How has your writing or writing process changed since you started out?

Well, I am still starting out. However, I think the biggest change for me is that I feel more confident in knowing when something I write is good and when it isn’t working. Before, I needed validation that my writing was good enough to be published, that I was writing about things people wanted to read, that I wasn’t writing the same story over and over. I think many writers of color, especially black writers, go through this. Everything about my voice had been critiqued and misunderstood, especially when I deviated from standard grammar and chose to write the way the people around me actually spoke. I felt policed. It wasn’t until I went to Kimbilio and was in a space where I didn’t have to explain anything and people could hear the words the way they were supposed to sound that I realized I could write about whatever I want, however I want. A friend I met there told me in one of those “I’m about you drop some knowledge on you that you may think is mean, but is for your own good” kind of way that I need to stop “fishing for compliments” and realize that I would not be there if I didn’t have what it takes. I remember this when I start to doubt myself. I thank God for her.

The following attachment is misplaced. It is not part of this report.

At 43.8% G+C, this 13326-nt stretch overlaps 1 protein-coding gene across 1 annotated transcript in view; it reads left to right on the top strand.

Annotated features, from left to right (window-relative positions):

What is either the best or the worst piece of writing advice you’ve received or given? 

The best writing advice I ever received was from my friend and former teacher, Leslie Pietrzyk. She said to think about the stories you have inside that scare you. Those are the stories you should be writing. She calls it writing from the “dark place.” Our humiliations, secrets fears, deepest anxieties, those times where we were at our worst is the best material.

The worst piece of writing advice isn’t so much advice but rather a belief that writing, whether it be stories or essays or whatever, have to be done in a specific kind of way. Part of “How To Mourn” was a mockery of craft, or at least a recognition of its arbitrariness when it comes to what they say not to include in writing. If I cannot write the words the way my aunt would say them, or if I am required to present narrative narrative narrative and not reflect or meander, then how is writing a reflection of reality?

What project(s) are you working on now, or next? 

I have a chapbook coming out with Mason Jar Press in 2018. It’s a small collection of short stories and essays called How to Sit.

I am in the beginning stages of a book-length project about the history of the speculum and the treatment of black women by doctors and the medical profession. It combines historical fiction, memoir, and reporting, and seeks to create a story for the voiceless while connecting the history of this subject to our present lives. Right now I am calling it Speculum, Spectacle.